Sunday, January 25, 2015

BVI Charter Booked!


While spending the Christmas holiday with Brenda's sister Karen and her husband Peter, they told us they really wanted to charter a sailboat this year in the British Virgin Islands. They have crewed on previous charters and are now enrolled in a series of ASA classes to become certified for bareboat chartering. Doesn't that sound like a fun vacation? Lucky them!

As we discussed their trip the conversation quickly evolved into, "Hey, why don't the four of us do this charter together?" One month later and the Beneteau 43/3 is reserved for 20 (yes 20) days and all four of us have booked our flights for late spring/early summer. Yippee! The charter company we are working with starts their off-season rates just before our charter begins and is also running a 10 days for the price of 7 days special. So we can book for two weeks and enjoy the wonderful sailing, snorkeling, beaches and food for 20 days.

This will be a great way for Brenda and I to gauge our future boat size requirements. We may find that our current target boat length of 31 to 37 feet is fine for us or way too small. The same is true of the RIB that will be supplied with the sailboat. After using this dinghy for twenty days we should have a pretty good idea of what size and horsepower we would want later.

Foxy's, Soggy Dollar Bar, Tortola Full Moon Festival, local music, fresh fish, sailing, snorkeling, The Baths, Painkillers,................. We're in!


Tuesday, January 20, 2015

Chicago Strictly Sail Show 2015


This year they moved the show from Navy Pier to the McCormick Center. They also combined the show with power boats and RV's to make it a mega-show. The facilities are top notch and massive which made it much easier to navigate the aisles between all the exhibitors. We stayed in the attached Hyatt, so we were really spoiled being able to just walk a few hundred steps indoors to go from our room to the show floor.


We love being at the show all day Friday as the crowds don't really show up until Saturday. We got to walk right onto any boat without waiting in a long line. The boats ranging from dinghies to 45 footers were interesting to check out, but our checkbooks stayed firmly in our pockets. We see the price tags on these brand new dock queens and shudder at the thought of spending that much on a boat. It is amazing to see the sold signs getting placed on these hulls during the show. Spending $250,000 on a boat that you haven't even sailed yet seems crazy to us.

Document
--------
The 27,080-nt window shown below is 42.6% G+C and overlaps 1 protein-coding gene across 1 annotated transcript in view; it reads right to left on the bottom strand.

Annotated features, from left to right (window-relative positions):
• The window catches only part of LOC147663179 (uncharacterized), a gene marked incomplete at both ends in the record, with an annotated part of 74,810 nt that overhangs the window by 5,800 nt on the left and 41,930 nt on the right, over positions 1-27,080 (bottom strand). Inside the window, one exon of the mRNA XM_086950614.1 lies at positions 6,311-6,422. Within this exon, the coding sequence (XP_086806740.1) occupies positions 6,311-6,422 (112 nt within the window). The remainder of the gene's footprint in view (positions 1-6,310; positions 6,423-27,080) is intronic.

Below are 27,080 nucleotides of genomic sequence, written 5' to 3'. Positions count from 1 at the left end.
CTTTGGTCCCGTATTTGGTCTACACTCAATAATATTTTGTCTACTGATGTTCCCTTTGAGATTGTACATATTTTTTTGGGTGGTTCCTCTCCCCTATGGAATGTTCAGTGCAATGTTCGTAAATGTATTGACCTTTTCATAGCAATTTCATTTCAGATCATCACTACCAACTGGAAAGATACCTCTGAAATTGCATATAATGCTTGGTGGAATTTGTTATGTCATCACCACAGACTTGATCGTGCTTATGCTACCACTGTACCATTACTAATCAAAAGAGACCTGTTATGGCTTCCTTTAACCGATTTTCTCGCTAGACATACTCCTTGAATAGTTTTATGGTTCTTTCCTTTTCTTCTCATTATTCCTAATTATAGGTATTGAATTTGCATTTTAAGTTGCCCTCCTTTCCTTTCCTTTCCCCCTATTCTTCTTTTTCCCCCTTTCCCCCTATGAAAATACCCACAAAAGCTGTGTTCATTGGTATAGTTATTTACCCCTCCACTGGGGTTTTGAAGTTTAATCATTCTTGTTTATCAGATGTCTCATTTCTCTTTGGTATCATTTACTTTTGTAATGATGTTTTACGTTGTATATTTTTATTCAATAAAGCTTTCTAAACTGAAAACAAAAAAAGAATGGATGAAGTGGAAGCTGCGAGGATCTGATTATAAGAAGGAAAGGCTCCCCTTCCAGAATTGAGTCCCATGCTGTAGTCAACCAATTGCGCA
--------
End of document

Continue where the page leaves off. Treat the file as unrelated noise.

We missed having the Navy Pier restaurants just steps away for lunch, but we found a pretty good substitute. One of the vendor carts was serving really tasty (all those calories and fat may have helped the flavor) polled pork or chicken nachos. A couple of ice cold Modelo beers along with Frankendread playing steel drums and a mean guitar to reggae music made for a couple of awesome lunches. Having two days at the show makes it much more enjoyable for us. We can tour the boats on Friday and catch a few seminars. Then on Saturday we check out all the vendor's booths in between the seminars we want to attend.

We attended several free seminars which are the main reason we attend this show each year. All but one seminar proved to be informative and interesting. There was one on Coastal Navigation which was a real waste of time. We unfortunately sat up front to get a good view of the slide show. Several people simply got up and walked out during the presentation. Brenda counted five people sound asleep. (I wonder if she was counting me?).

I did find a new motor for our next dinghy. That should get us on plane!


Friday, January 9, 2015


So what does a Midwest sailor do when the ice fishermen are sitting on his sailing lake? I guess he could join them and take up ice fishing. Let's see; put on enough clothes to make motion nearly impossible, sit on an empty Home Depot bucket (this is the designer bucket of choice by discerning ice fishermen) and if you are lucky take home a fish or two with only a mild case of frostbite in your fingers. Hmmm, does anybody manufacture an icebreaker sailboat?

Instead Brenda and I sail in our heads while sitting in our faithful old two person comfy chair. A big heavy blanket, mugs of something warm and let the sailing begin. We read endlessly about other people's sailing adventures as well as informational texts on sailing. We plan our annual trip to the Chicago Strictly Sail Show. This year we have lots of exciting planning to do for an 18-20 day charter in the BVI. We will be chartering a large monohull out of Tortola along with Brenda's sister and her husband. Now that is exciting armchair sailing!

We recently signed up for the NauticEd online courses. If you haven't heard of them, check them out.

They offer lots of informative modules designed to give sailors the basics (and a bit more) of skippering a charter boat. We signed up for the Bareboat Charter Master Rank courses and have enjoyed working our way through them. They include an online logbook to document your sailing resume which is pretty neat. We spent an hour or so typing in the 200 or so days of sailing (Brenda has kept a file of nearly every sail we have done) into the logbook which can then be sent to charter companies. It documents sailing days, course work, days at anchor, days in a marina, etc..

Check them out. If you use this promo code, "wrinklescode" (all lower case and no spaces), and you get $15.00 off any class you sign up for.

Now isn't that better than a bucket chair on ice?